New York Post
Monday, July 14, 2004
By Eric Lenkowitz
A construction worker whose life has been agony since a nightmare accident in 1999 has been awarded $4.5 million.
Manuel Caamano, who was foreman of a Queens construction site, was lowering a bolt-filled bucket from a beam above a concrete-floored sewer renovation area when the handle broke.
The recoil from the rope knocked Caamano off the beam and he fell 21 feet to the ground.
He landed heels first, shattering his ankles. The impact shifted to his wrists, jarring the bones nearly through the skin.
Three year, seven surgeries and the $4.5 million lawsuit settlement later, Caamano is just happy he’s not a vegetable.
“I can go to the bathroom on my own” he said
The 47 year-old career construction man was hurt on April 2, 1999, as he and his crew from E.E. Cruz Co. Inc. were laying a water and sewer tunnel along Conduit Avenue in Springfield Gardens. It was a city-contract job.
Caamano’s initial medical bills were covered by worker’s compensation – but that didn’t make life easier for his wife Guillermina.
“The first few months were difficult” she said. “It’s like he was an infant. I had to clean him, feed him.”
It was during that time Caamano realized he’d never work again – or even walk without a cane – and sought legal help.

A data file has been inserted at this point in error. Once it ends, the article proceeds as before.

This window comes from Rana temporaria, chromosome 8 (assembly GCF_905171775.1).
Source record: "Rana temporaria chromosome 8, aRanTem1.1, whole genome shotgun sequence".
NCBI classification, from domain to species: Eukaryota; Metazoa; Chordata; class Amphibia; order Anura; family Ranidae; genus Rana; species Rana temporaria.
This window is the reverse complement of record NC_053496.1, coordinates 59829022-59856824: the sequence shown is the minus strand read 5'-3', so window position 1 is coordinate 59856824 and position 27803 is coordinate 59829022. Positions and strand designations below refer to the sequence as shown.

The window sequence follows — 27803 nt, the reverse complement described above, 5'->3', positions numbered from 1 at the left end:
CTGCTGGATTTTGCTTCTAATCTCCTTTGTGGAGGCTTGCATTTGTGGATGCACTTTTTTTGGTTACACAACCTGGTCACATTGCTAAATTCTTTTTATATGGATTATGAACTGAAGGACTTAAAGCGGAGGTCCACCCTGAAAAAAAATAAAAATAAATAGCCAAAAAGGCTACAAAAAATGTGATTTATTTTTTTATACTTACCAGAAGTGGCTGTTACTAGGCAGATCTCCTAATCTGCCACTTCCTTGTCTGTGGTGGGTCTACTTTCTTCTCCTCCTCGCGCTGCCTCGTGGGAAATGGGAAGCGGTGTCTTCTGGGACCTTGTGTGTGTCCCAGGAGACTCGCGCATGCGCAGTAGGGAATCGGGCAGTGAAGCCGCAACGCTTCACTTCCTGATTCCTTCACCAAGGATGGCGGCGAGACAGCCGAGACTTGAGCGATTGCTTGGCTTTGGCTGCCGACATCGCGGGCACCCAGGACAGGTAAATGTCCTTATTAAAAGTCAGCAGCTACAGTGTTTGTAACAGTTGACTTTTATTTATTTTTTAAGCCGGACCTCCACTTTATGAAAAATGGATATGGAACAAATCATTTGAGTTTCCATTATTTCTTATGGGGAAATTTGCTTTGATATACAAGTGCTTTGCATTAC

A first jury trial last June absolved the City of any blame in the accident, placing responsibility on his employer.
The ensuing trial for damages was about halfway over when Caamano’s lawyer, Michael Gunzburg, and attorney’s for his company’s insurer, AIG, settled on a monetary amount.
AIG lawyer John Doody said injuries were significant, but “a large portion of the damages he was going to seek were overblown.”
Caamano said that since he has no more worker’s comp, insurance or income, a good chunk of the settlement will be put toward at least two more surgeries, physical therapy and doctors’ bills.
Caamano has 3 inch screws in his feet, and they’ll be there forever.
His wrists have heeled somewhat, but every so often, his left hand bunches up like a claw.
“The pain is all the time, sharp pain, constantly,” he said. “I’ve got to start all over again.”